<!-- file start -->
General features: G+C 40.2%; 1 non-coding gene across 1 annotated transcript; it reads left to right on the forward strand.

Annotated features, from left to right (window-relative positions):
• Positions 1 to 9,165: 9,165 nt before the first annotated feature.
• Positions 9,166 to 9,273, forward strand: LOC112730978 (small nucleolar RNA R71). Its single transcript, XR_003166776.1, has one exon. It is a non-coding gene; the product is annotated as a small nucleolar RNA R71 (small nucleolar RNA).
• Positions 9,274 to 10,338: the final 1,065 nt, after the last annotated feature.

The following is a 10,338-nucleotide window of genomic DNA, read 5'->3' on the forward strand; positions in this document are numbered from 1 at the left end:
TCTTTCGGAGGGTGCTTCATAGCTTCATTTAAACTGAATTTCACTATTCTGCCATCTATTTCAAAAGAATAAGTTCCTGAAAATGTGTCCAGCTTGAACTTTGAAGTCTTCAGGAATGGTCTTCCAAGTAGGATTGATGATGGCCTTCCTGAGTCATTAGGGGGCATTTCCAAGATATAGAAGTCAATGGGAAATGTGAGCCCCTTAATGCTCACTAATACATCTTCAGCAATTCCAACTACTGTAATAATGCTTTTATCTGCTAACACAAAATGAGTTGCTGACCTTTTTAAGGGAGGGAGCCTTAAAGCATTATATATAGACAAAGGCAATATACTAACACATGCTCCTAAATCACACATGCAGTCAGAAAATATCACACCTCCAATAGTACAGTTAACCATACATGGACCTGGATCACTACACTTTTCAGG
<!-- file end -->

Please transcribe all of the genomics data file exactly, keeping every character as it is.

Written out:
General features: G+C 40.2%; 1 non-coding gene across 1 annotated transcript; it reads left to right on the forward strand.

Annotated features, from left to right (window-relative positions):
• Positions 1 to 9,165: 9,165 nt before the first annotated feature.
• Positions 9,166 to 9,273, forward strand: LOC112730978 (small nucleolar RNA R71). Its single transcript, XR_003166776.1, has one exon. It is a non-coding gene; the product is annotated as a small nucleolar RNA R71 (small nucleolar RNA).
• Positions 9,274 to 10,338: the final 1,065 nt, after the last annotated feature.

The following is a 10,338-nucleotide window of genomic DNA, read 5'->3' on the forward strand; positions in this document are numbered from 1 at the left end:
TCTTTCGGAGGGTGCTTCATAGCTTCATTTAAACTGAATTTCACTATTCTGCCATCTATTTCAAAAGAATAAGTTCCTGAAAATGTGTCCAGCTTGAACTTTGAAGTCTTCAGGAATGGTCTTCCAAGTAGGATTGATGATGGCCTTCCTGAGTCATTAGGGGGCATTTCCAAGATATAGAAGTCAATGGGAAATGTGAGCCCCTTAATGCTCACTAATACATCTTCAGCAATTCCAACTACTGTAATAATGCTTTTATCTGCTAACACAAAATGAGTTGCTGACCTTTTTAAGGGAGGGAGCCTTAAAGCATTATATATAGACAAAGGCAATATACTAACACATGCTCCTAAATCACACATGCAGTCAGAAAATATCACACCTCCAATAGTACAGTTAACCATACATGGACCTGGATCACTACACTTTTCAGG